Monday, 25 January 2016

Bastard wean, part two: Judicial Committee of the Privy Council

The Pringles were border reivers - raiders and livestock rustlers on the Scottish border from the thirteenth to the seventeenth centuries. The authorities were so exasperated that there was talk of reinforcing Hadrian's Wall, but today the Pringles' infighting is confined to the Judicial Committee of the Privy Council.  

In the matter of Baronetcy of Pringle and Stichill is a skirmish between two branches of the family to see who inherits the baronetcy, following the discovery of an intruder. He inherited the title but was discovered not to be the son of his mother's husband. 

I blogged about the first hearing here. Today's hearing goes into the Scottish ramifications, so who better to be on his feet than Sir Crispin Agnew of Lochnaw Bt QC. 

Court 1 contains a portrait of the eighteenth century magistrate Sir John Fielding. He took over the magistracy from his half-brother, Henry Fielding, who wrote The History of Tom Jones, a Foundling

Tom's promiscuity isn't the problem - it's his parentage. His childhood sweetheart Sophia is admonished: 'And is it possible you can think of disgracing your family by allying yourself to a bastard? Can the blood of the Westerns submit to such contamination?' 

Tom eventually finds out who his father is. My father wasn't so lucky. He experienced the stigma as a lonely child brought up by his grandmother in the same back street as - but not mixing with - his mother and her legitimate children. 

My quest to find out about my father's other ancestors slammed up against a granite wall of Smiths. But I did find someone living. 


Ted is kind and proud of his family. He isn't my blood relative, but the widower of one of my father's half-sisters.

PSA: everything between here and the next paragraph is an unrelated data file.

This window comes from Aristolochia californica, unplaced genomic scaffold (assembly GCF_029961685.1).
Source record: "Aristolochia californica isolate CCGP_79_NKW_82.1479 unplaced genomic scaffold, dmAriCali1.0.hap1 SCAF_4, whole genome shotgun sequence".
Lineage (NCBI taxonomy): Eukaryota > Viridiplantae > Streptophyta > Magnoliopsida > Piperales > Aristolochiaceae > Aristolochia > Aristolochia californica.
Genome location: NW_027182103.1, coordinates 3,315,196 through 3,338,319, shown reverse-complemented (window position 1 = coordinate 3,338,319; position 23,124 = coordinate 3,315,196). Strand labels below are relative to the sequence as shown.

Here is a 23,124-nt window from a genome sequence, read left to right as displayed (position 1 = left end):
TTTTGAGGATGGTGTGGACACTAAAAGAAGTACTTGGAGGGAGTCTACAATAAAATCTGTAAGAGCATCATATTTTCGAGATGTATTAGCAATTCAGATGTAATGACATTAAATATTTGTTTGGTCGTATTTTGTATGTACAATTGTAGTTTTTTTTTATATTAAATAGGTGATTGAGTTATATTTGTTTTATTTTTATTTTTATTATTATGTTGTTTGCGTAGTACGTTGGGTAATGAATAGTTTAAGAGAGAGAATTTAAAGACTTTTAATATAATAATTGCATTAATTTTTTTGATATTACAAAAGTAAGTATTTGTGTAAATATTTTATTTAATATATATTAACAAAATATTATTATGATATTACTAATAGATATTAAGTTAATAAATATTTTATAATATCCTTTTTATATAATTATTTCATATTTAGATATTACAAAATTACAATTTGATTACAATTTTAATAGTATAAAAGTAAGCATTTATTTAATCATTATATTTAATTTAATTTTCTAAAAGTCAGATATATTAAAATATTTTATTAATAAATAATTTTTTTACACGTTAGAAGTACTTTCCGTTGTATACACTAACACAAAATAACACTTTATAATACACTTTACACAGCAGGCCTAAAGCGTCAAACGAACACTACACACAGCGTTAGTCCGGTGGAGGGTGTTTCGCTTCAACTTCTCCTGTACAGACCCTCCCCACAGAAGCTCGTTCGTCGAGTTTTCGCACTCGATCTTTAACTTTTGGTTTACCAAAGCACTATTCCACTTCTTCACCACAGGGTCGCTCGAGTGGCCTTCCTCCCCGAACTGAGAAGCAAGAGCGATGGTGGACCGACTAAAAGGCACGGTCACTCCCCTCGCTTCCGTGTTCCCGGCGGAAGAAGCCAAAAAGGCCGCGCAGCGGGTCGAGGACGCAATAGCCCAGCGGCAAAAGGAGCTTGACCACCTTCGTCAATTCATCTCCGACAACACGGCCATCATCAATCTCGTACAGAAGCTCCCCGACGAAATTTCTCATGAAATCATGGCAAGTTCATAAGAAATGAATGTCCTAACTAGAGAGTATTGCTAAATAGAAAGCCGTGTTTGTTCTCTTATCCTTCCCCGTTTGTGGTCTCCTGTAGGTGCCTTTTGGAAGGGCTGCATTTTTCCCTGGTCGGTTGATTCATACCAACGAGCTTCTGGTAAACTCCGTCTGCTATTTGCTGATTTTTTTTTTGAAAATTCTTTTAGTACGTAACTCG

Here he is with my unknown grandfather - Everyman, aka Antony Gormley. Ted has 13 grandchildren. They all know who he is. 

Finally, it's Burns night so here's his poem about his first illegitimate child: 

Welcome to a Bastard Wean

Thou's welcome, wean! Mishanter fa' me
If thoughts of thee or yet thy mammie
Shall ever daunton me or awe me,
My sweet, wee lady,
Or if I blush when thou shalt call me
Tyta or daddie!

What though they call me fornicator
And tease my name in country clatter?
The more they talk, I'm known the better.
E'en let them clash!
An old wife's tongue's a feckless matter
To give one fash.

Welcome, my bonnie, sweet, wee daughter!
Though ye come here a wee unsought for
And though your coming I have fought for
Both church and choir,
Yet, by my faith, ye're not unwrought for --
That I shall swear!

Sweet fruit of many a merry dint,
My funny toil is no all tint.
Though thou came to the world asklent,
Which fools may scoff at,
In my last plack thy part's be in't
The better half of it.

Though I should be the worse bestead,
Thou's be as braw and bienly clad
And thy young years as nicely bred
With education
As any brat of wedlock's bed
In all thy station.

Wee image o' my bonnie Betty,
As fatherly I kiss and daut thee,
As dear and near my heart I set thee,
With as good will
As all the priests had seen me get thee
That's out o' Hell.

Gude grant that thou may ay inherit
Thy mother's looks and graceful merit
And thy poor, worthless daddie's spirit
Without his failins!
'Twill please me more to see thee heir it
Than stocket mailins.

And if thou be what I would have thee
An' take the counsel I shall give thee,
I'll never rue my trouble with thee --